“Morris’s propulsive tale shows the goodness that can be found even inside the gulag.”
Publishers Weekly


Cilka’s Journey (St. Martin’s Press), Heather Morris’s follow-up to The Tattooist of Auschwitz, illuminates the gut-wrenching story of a Jewish girl who’s captured by the Nazis at age 16 and forced to act as a mistress to SS officers. Her Russian liberators accuse her of spying and collaborating with the enemy, shipping her off for 15 years of hard labor in a Soviet gulag. This is a sobering premise, indeed — even more so because it draws upon real events — and yet Morris has crafted a flinty heroine who actively pursues her own redemption by way of human connection.

Cilka protects her fellow detainees, taking a young girl named Josie under her care and showing her how to use a rudimentary needle to sew their identification numbers upon their uniforms. Morris writes, “Each time [Cilka] stabs the needle through the fabric, she feels the pain of a needle stabbing into her left arm. Another number. Another place.” Cilka exhorts Josie to remain strong even when male prisoners routinely rape them. As the book progresses, Cilka makes a number of sacrifices to protect the weaker, susceptible Josie, tending to her with a near-motherly sense of enduring love.

Morris embeds tiny reprieves from the madness throughout. Through her care for Josie, Cilka encounters a kindly female doctor who recruits her to work in the clinic instead of hauling coal. Upon hearing this offer, Cilka’s resourcefulness and selflessness once again kick in, for she realizes, “the job would mean she could smuggle [leftover food untouched by the patients] to those who need it, or trade it for cigarettes, boots, coats for the others.” Cilka soon earns the trust of many of the doctors, and they teach her nursing skills.

Even as she earns new privileges, she continues watching out for Josie and the other women with whom they room in a decrepit hut. For example, she finds a bolt of fabric at the clinic and fashions rough blindfolds that they use for blocking the near-constant sunlight of a Siberian summer. Finally, Cilka’s nursing position brings her into contact with an alluring messenger whose “kind, dark eyes” haunt her. In spite of her many betrayals, Cilka can still bring herself to embrace love.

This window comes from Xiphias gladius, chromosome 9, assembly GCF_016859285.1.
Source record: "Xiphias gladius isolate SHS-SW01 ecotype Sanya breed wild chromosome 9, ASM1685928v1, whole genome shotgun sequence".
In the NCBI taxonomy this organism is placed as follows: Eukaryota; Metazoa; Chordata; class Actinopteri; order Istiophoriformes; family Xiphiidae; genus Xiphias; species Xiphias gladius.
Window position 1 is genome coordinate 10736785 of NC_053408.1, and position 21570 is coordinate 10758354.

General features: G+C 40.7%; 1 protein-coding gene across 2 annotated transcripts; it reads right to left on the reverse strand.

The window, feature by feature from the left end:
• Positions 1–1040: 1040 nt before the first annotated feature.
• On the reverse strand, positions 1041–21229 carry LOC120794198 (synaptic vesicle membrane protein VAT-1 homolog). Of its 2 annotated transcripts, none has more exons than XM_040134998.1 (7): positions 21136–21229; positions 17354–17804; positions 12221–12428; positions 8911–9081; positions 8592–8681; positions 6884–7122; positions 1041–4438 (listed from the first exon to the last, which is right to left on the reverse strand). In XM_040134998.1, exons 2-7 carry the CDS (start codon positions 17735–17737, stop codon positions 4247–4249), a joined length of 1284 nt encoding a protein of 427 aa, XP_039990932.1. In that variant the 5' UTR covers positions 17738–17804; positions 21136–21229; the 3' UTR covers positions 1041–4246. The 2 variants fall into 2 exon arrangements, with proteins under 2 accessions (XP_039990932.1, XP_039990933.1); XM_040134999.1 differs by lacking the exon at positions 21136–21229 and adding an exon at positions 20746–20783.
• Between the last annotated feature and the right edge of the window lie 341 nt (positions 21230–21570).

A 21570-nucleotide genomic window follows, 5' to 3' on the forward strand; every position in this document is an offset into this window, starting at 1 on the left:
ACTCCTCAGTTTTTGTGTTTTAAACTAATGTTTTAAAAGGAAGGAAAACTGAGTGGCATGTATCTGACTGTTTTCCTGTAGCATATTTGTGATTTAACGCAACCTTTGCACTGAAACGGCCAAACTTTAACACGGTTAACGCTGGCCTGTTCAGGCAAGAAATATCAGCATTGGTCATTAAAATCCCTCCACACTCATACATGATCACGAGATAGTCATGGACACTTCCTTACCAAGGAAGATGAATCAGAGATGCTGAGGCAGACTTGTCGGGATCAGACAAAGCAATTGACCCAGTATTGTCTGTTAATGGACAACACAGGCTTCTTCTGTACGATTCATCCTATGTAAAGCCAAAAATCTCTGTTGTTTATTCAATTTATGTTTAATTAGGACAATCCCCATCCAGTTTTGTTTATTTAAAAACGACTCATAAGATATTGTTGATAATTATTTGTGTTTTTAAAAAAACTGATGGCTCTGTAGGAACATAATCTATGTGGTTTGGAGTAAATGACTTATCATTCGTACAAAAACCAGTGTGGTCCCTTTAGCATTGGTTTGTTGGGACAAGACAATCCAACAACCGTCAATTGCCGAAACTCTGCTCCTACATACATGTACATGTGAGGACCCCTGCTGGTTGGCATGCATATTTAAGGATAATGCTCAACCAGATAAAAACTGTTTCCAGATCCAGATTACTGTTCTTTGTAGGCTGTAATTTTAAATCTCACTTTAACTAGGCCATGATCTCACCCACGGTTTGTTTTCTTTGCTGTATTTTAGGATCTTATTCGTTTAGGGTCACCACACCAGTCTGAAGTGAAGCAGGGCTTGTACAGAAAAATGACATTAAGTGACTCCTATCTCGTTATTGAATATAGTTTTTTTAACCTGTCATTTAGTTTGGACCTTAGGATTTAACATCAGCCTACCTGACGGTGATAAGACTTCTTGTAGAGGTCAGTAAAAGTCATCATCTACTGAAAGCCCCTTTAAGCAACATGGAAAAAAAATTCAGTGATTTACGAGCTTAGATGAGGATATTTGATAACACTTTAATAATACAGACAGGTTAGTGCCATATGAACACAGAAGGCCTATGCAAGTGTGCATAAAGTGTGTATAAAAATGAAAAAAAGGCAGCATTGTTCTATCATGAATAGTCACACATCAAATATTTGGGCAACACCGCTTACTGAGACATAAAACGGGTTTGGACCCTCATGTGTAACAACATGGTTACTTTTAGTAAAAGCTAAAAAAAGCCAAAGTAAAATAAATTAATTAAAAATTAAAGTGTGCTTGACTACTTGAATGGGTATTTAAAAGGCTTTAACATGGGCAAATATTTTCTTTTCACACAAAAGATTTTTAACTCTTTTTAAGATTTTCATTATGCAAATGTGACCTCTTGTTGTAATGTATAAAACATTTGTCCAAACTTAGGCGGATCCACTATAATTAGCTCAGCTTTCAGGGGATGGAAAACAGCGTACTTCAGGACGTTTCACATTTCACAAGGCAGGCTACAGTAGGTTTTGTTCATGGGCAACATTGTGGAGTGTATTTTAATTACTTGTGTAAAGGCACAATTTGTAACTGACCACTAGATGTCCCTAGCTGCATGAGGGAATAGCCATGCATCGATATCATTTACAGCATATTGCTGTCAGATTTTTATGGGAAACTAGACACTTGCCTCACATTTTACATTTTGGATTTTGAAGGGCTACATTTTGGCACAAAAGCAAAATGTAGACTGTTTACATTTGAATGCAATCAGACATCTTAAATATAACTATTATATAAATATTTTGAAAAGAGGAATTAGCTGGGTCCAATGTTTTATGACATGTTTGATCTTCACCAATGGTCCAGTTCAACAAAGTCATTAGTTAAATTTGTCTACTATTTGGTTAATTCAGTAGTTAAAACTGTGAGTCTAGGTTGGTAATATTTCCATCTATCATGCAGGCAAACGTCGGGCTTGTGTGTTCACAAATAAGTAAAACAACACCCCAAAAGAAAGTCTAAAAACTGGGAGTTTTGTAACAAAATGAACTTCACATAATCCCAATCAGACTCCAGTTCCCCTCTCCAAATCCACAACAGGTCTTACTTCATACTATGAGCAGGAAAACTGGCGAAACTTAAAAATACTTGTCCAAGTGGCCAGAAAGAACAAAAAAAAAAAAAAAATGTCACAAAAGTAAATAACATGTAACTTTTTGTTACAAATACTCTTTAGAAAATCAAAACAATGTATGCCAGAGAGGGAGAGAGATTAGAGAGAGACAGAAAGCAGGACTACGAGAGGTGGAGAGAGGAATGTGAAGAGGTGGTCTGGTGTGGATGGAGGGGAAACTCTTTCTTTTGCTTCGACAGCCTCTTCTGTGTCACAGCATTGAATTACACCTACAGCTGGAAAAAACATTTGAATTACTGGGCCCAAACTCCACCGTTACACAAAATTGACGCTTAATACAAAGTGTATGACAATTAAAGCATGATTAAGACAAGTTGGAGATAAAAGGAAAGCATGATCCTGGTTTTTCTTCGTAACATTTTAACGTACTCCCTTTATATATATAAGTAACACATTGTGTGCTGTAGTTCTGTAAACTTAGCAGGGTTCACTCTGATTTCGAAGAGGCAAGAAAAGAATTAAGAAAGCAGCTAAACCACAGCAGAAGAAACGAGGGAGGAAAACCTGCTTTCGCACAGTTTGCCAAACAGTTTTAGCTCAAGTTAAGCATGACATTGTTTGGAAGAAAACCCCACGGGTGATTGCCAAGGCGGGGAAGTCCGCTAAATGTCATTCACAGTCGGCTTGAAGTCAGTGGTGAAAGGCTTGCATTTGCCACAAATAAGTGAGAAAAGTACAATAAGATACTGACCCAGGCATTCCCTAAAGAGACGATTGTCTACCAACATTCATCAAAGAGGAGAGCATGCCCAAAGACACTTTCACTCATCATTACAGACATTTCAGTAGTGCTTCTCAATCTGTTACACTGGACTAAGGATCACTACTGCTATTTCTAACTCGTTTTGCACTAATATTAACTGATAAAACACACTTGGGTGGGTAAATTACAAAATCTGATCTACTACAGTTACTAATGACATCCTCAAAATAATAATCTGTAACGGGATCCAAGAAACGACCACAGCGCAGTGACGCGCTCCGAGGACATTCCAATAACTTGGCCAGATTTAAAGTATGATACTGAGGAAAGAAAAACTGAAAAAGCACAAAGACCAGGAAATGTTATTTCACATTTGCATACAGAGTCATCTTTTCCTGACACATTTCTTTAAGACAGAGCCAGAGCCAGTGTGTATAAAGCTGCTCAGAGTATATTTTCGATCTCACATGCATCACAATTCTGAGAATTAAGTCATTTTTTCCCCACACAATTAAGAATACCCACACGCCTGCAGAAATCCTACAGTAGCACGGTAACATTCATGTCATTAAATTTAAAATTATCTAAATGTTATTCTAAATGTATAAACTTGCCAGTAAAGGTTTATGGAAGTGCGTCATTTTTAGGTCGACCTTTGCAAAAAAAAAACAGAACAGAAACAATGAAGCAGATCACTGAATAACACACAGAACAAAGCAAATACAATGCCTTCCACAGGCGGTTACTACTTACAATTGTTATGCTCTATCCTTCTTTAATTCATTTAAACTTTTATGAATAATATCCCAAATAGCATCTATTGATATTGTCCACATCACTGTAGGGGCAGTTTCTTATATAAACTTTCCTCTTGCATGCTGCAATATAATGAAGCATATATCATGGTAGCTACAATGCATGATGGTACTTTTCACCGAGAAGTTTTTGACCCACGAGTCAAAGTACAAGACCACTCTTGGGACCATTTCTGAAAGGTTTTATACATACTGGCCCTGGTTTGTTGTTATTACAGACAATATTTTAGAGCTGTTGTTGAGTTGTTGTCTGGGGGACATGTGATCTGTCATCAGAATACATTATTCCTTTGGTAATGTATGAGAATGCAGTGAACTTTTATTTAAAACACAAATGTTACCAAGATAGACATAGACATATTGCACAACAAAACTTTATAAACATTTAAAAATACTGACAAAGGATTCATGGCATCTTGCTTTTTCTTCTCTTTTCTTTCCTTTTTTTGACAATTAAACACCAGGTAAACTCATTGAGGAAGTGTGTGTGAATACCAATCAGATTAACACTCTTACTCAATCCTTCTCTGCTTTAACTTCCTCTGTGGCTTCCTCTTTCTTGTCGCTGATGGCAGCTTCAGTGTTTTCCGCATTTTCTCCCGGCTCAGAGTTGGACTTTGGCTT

Cilka’s journey is, no doubt, an intense and treacherous one, with obstacles that might’ve broken Odysseus himself. I marveled at Morris’s ability to keep the reader engaged even as the savagery increases. Cilka herself captivates from the start; she never loses her ability to trust or empathize. Thus, this poignant tale of survival conveys hope for even the darkest of epochs.

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Heather Morris is a native of New Zealand, now resident in Australia. For several years, while working in a large public hospital in Melbourne, she studied and wrote screenplays, one of which was optioned by an Academy Award-winning screenwriter in the US. In 2003, Heather was introduced to an elderly gentleman who “might just have a story worth telling.” The day she met Lale Sokolov changed both their lives. Their friendship grew and Lale embarked on a journey of self-scrutiny, entrusting the innermost details of his life during the Holocaust to her. Heather originally wrote Lale’s story as a screenplay — which ranked high in international competitions — before reshaping it into her debut novel, The Tattooist of Auschwitz.